9. Seiko Mwari - Oliver Mtukudzi
The 2000 track is from his 'Paivepo' album. Seiko Mwari is another spiritual song where Tuku sought to connect with his creator. Oliver Mtukudzi questions many things and asks God to help him define his stand with Him. The title of the track means ‘Why God?’. Divinely, the Zimbabwean star uses the bible as a reference in his song. He talks about Job and Mary and sings about overcoming defeat. Seiko Mwari is a consolation hit song in Zimbabwe.
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10. Dzoka Uyamwe - Oliver Mtukudzi
The fourth track off his ‘Tuku Music’ album tells the story of a son who left his ancestral land for a faraway land but is being mocked because of his skin colour. The mother to the son calls him back home as he will be shown affection and appreciated in his home. The song can also be interpreted to suggest the gap between urban towns and rural life in Zimbabwe. Dzoka Uyamwe was meant to speak to Zimbabweans who were going through misery in townships and to encourage them to go back to their roots in rural areas. The song was released in 1999.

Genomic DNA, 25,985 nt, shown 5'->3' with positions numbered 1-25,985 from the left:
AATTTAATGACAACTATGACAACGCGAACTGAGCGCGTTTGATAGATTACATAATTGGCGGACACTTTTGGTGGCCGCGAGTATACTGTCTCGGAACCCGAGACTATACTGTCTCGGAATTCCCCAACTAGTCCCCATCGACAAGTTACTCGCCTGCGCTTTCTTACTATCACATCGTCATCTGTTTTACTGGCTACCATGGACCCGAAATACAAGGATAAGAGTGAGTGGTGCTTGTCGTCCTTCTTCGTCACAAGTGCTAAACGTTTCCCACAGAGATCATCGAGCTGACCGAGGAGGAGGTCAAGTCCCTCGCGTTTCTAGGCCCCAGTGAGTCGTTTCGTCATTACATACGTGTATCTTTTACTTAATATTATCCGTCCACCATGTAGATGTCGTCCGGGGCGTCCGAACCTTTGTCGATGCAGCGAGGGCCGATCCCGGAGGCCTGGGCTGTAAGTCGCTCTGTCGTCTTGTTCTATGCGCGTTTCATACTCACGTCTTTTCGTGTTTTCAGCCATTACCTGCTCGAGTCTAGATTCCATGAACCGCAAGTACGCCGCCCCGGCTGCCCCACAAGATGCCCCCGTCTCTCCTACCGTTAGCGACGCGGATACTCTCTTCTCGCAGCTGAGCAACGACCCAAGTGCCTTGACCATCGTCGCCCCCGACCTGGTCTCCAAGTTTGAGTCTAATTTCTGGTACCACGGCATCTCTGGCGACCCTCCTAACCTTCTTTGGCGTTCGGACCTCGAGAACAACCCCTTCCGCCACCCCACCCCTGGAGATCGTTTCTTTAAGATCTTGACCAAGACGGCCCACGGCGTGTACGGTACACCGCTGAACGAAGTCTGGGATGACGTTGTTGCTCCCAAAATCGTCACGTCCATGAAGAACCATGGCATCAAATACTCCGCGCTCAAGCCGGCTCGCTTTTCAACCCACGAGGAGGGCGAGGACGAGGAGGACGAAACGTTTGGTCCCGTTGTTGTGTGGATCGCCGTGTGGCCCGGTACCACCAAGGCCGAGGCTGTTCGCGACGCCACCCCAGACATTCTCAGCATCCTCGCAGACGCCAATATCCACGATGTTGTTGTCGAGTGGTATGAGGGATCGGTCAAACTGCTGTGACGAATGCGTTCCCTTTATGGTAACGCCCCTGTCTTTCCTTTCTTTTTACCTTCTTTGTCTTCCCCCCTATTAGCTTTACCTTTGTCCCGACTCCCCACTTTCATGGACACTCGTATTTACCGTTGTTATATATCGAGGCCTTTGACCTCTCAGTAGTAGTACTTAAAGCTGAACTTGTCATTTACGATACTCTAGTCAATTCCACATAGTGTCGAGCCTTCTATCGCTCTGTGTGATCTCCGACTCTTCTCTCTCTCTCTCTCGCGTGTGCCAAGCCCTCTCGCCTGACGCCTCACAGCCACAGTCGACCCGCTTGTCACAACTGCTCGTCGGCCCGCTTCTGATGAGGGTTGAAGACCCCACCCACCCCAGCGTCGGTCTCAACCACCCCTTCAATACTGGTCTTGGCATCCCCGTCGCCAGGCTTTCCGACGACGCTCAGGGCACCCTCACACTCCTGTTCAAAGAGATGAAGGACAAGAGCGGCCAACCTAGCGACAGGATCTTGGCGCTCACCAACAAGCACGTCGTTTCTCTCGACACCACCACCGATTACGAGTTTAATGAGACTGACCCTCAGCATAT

Oliver Mtukudzi inspired different generations in Africa. He commanded a huge following even in Europe, America, and other continents. Oliver Mtukudzi’s style of music was appreciated because he sang with compassion and talked about social issues we face every day. Oliver Mtukudzi songs had deep messages. He sang his heart out and hoped to change lives through his art. Millions of fans across the world mourned the ‘Murimi Munhu’ singer when news of his death was announced. His music continues to live in the hearts of many.
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Source: Briefly News